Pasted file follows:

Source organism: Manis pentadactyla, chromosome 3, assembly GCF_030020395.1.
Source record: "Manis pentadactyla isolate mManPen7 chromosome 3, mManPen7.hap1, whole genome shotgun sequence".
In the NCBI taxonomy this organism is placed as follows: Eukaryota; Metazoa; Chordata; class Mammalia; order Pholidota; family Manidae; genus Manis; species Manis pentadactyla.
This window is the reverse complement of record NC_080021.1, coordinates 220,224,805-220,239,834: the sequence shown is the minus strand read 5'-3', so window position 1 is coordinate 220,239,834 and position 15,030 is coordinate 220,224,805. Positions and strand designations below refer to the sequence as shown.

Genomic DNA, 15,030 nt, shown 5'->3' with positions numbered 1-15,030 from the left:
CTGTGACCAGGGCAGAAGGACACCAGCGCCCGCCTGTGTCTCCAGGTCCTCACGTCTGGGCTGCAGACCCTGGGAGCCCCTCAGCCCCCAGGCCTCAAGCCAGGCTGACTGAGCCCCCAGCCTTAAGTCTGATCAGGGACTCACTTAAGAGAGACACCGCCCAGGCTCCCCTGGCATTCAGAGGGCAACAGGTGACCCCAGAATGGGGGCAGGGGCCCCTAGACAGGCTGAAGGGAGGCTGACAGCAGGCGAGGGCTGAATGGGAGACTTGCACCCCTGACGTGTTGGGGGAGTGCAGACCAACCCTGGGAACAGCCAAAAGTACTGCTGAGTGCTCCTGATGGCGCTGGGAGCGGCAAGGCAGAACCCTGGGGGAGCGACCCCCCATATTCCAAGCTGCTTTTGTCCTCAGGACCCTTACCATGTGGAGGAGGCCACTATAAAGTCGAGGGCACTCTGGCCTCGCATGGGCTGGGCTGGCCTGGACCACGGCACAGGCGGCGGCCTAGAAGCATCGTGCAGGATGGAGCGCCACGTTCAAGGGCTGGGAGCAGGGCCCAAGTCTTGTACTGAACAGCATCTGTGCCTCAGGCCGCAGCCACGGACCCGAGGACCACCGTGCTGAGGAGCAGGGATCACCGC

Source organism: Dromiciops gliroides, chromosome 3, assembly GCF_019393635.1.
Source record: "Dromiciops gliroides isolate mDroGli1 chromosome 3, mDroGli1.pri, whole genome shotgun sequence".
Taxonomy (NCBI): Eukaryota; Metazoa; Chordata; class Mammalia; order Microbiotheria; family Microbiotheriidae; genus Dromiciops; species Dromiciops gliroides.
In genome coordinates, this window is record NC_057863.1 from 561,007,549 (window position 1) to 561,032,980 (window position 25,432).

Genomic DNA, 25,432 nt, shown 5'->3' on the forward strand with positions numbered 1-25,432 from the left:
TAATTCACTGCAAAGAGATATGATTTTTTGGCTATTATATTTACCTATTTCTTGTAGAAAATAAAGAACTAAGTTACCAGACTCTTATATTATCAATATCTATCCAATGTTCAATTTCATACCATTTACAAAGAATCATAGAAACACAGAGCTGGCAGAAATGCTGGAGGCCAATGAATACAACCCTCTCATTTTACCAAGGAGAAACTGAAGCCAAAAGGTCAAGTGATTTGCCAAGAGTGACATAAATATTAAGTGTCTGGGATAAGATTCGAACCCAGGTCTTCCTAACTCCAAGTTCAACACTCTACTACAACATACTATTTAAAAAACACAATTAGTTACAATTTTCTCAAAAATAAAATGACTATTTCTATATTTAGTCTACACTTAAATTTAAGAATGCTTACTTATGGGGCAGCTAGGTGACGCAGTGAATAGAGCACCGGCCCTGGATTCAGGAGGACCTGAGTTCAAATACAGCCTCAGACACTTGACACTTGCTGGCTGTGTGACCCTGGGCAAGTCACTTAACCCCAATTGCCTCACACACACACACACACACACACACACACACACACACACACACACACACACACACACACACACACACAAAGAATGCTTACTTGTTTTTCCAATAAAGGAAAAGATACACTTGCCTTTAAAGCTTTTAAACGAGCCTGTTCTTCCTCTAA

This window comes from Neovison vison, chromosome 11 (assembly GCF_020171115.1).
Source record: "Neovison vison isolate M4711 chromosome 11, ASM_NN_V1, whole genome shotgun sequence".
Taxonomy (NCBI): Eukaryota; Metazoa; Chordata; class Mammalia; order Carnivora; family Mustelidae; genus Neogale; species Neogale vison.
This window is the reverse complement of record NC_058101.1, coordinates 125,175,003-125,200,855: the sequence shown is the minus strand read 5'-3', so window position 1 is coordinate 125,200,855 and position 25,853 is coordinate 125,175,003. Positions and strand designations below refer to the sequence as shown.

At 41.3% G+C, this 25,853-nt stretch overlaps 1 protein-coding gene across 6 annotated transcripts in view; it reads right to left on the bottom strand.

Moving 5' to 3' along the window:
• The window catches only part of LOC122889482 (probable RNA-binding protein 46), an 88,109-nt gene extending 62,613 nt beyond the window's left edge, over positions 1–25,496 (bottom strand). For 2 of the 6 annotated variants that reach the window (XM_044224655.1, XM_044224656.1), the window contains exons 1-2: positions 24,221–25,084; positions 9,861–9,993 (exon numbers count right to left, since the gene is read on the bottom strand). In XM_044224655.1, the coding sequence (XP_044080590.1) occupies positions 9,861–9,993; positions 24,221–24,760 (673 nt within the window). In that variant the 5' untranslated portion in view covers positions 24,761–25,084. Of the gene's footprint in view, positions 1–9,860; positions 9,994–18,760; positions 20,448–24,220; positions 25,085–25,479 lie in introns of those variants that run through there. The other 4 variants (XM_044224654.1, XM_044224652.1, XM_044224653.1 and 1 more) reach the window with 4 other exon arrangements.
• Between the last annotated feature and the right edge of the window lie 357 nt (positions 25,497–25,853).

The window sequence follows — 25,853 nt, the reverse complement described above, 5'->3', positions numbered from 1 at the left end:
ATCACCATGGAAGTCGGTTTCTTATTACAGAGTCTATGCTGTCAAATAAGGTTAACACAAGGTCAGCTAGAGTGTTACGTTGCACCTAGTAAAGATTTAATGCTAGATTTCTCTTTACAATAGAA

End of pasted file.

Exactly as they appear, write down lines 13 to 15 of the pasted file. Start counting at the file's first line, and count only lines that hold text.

This window comes from Neovison vison, chromosome 11 (assembly GCF_020171115.1).
Source record: "Neovison vison isolate M4711 chromosome 11, ASM_NN_V1, whole genome shotgun sequence".
Taxonomy (NCBI): Eukaryota; Metazoa; Chordata; class Mammalia; order Carnivora; family Mustelidae; genus Neogale; species Neogale vison.